first_imgPetrus de KockOn Wednesday 18 November Brand South Africa and Business Report will host a breakfast dialogue to announce South Africa’s performance in the 2015 Anholt Nation Brand Index. The Nation Brand Index is the only analytical ranking of the world’s national images and reputations.Dr Petrus de Kock, Brand South Africa’s general manager of research, will present the results and unpack South Africa’s competitiveness in the context of the most recent World Economic Forum Global Competitiveness Index, and the Mo Ibrahim Index on African Governance.The dialogue will include a panel discussion with economist Dr Iraj Abedian and media monitoring expert Tonya Khoury.The details of the dialogue:Date: Wednesday 18 November 2015Time: 07h30 to 09h30Venue: Park Hyatt, RosebankAbout economist Dr Iraj AbedianIraj AbedianIraj Abedian is the founder and chief executive of Pan-African Capital Holdings. He was professor of economics at the University of Cape Town, before entering the business sector in 2000. He has served as a consultant on economic policy issues to public and private sector organisations in South Africa as well as internationally. His involvement in policy development in South Africa includes the transformation of the Development Bank of Southern Africa (1995), the RDP White Paper (1995), Growth, Employment and Redistribution (Gear 1996), Medium Term Expenditure Framework (MTEF 1997/98), the Presidential Review Commission (PRC 1997/98), membership of the President’s Economic Advisory Panel 2006-2009 and Economic Advisor to Minister of Mineral Resources (2010 to 2012).Abedian is a prolific researcher and author of numerous articles and academic books.In 1999, Abedian was based at the International Monetary Fund in Washington DC, working on issues related to fiscal vulnerability assessment. In January 2000 he joined the Standard Bank Group at their head office in Johannesburg as group chief economist. He was appointed director and group economist in April 2000, and was a member of the Standard Bank Group EXCO. In 2003, Association of Black Securities and Investment Professionals awarded him the title of “Top Economist of the Year”. As of March 2014, he is an honorary professor of Economics at Graduate School of Business, Nelson Mandela Metropolitan University, Port Elizabeth.He also serves the following organisations and companies:• Chairman of the Board: Bigen Africa (Pty) Ltd (April 2009 to date)• Member of the Board of Directors of Munich Re of Africa. (2005 to date)• Member of Board of Capital Fund Ltd (May 2011 to date)• Member of the Advisory Board of the Auditor General of the SA Government.(2006 to date)• A Trustee of the Global Legacy Trust (2014)About media monitoring specialist Tonya KhouryTonya KhouryTonya Khoury has over 20 years’ experience in media monitoring and client liaison and is widely regarded as one of the foremost experts in the South African and African media monitoring industry.Khoury is the founder and managing director of ROi Africa, a media monitoring company that uses cutting-edge technology to identify trends across media platforms. Her wealth of knowledge and experience means she is a regular guest speaker on Carte Blanche, Radio 702, SAFM, Chai FM, North West FM and 2 Oceans Vibe.Trained as a lawyer, Khoury started her monitoring career Newsclip until her entrepreneurial flair took the upper hand and she started Jisani Digitrack, the first black empowered media monitoring company in Africa.“I’m an entrepreneur and that is something deeply ingrained in me,” Khoury says. “Passion and attitude is everything – these are attributes you either have or not – and I believe that it cannot be taught, like skills and knowledge. I have experienced that all these aspects are important, but the former two are crucial and have been essential for my career and life as an entrepreneur.”Khoury believes the South African media monitoring industry needs a shake-up, as well as a move away from the advertising value equivalent, or AVE, as a measurement tool. “We have to be faster, sexier, more effective and more interactive,” she says.“Media interaction has to be lightning fast. You have to be quick and, more importantly, consistent. You have to fully understand the media monitoring industry.”Media monitoring is not a “nice to have”, she says, but an essential tool for business, especially in crisis situations. It is impossible for an individual to keep track of a story running out of control, as there are simply too many outlets. This job calls for specialists, in the form of media monitors, as negative brand reputation messages require immediate attention across all spheres.“I am not only an entrepreneur – I am also a South African,” Khoury says. “Africa is my home. I’m privileged to call myself a South African, and I’m hugely proud of what my country has achieved. I’ve been fortunate to travel to parts of the rest of Africa and I want more, I want to take a solution that is much needed into the rest of the continent.”last_img read more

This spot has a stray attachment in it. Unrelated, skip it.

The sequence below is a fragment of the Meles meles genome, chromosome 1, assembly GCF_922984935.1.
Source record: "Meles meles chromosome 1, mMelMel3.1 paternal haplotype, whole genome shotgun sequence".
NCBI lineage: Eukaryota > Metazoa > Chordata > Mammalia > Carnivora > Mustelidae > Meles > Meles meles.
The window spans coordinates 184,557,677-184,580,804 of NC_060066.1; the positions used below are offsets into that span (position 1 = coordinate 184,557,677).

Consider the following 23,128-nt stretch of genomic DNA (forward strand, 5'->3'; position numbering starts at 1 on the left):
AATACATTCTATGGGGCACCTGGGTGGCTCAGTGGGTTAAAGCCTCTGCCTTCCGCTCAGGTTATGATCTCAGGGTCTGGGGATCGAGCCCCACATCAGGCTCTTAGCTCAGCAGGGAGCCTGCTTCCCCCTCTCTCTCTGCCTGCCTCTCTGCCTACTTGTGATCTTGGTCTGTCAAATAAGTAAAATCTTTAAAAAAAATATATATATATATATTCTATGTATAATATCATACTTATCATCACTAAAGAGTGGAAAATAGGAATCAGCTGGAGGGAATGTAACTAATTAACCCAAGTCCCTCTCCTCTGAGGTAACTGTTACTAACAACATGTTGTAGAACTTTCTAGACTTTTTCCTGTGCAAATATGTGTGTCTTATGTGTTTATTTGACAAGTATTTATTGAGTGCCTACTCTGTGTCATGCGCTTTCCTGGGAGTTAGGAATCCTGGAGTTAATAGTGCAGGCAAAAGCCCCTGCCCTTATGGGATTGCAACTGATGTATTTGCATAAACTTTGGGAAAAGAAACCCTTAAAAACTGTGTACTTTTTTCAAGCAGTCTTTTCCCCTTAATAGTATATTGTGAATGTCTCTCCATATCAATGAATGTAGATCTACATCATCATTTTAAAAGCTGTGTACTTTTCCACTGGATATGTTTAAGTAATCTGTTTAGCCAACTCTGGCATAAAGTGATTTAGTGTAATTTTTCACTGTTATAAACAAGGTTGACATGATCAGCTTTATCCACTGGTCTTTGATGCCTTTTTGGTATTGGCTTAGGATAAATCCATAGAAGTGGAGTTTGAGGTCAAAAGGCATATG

Waymo’s self-driving cars spend day with emergency vehicles

first_imgDavid Curry Tags:#Alphabet#Arizona#Autonomous#Chrysler Pacifica#driverless#Google#Self-Driving#Waymo Related Posts IT Trends of the Future That Are Worth Paying A… For Self-Driving Systems, Infrastructure and In…center_img Waymo’s self-driving Chrysler Pacifica minivans spent a day with Chandler, Ariz Fire & Police Department, testing the car’s detection system for emergency vehicles.The minivans are outfitted with Waymo’s latest suite of sensors, which can hear from twice the distance and can also see flashing lights from much farther away.See Also: Google narrows case against Uber as court date nearsThe software running the self-driving car is able to decide what to do in different situations, for example, it pulls over if an ambulance is behind, but will yield at an intersection if the vehicle is ahead.Working for a full day on a range of practice tests allowed Waymo to collect significant amounts of information on the slight alterations in light, sound, and size of emergency vehicles on the road.This allows Waymo cars to detect an emergency vehicle even if the vehicle’s sound or size doesn’t match up to specifics stored on the car. If the system does spot differences, it will file the sounds and look into the system, for future encounters.“This training is key to reliably detecting and responding to emergency vehicles in Arizona and beyond. By teaching our cars this advanced capability, we’re moving closer to bringing truly self-driving technology into the world,” said Waymo on Medium.In the past few months, Waymo has moved from primarily California to Arizona for the latest batch of self-driving tests. It chose Chandler and Phoenix as its launch locations for the on-demand pickup service, and has yet to launch in California, due to the state’s self-driving laws. Break the Mold with Real-World Logistics AI and… 5 Ways IoT can Help to Reduce Automatic Vehicle…last_img read more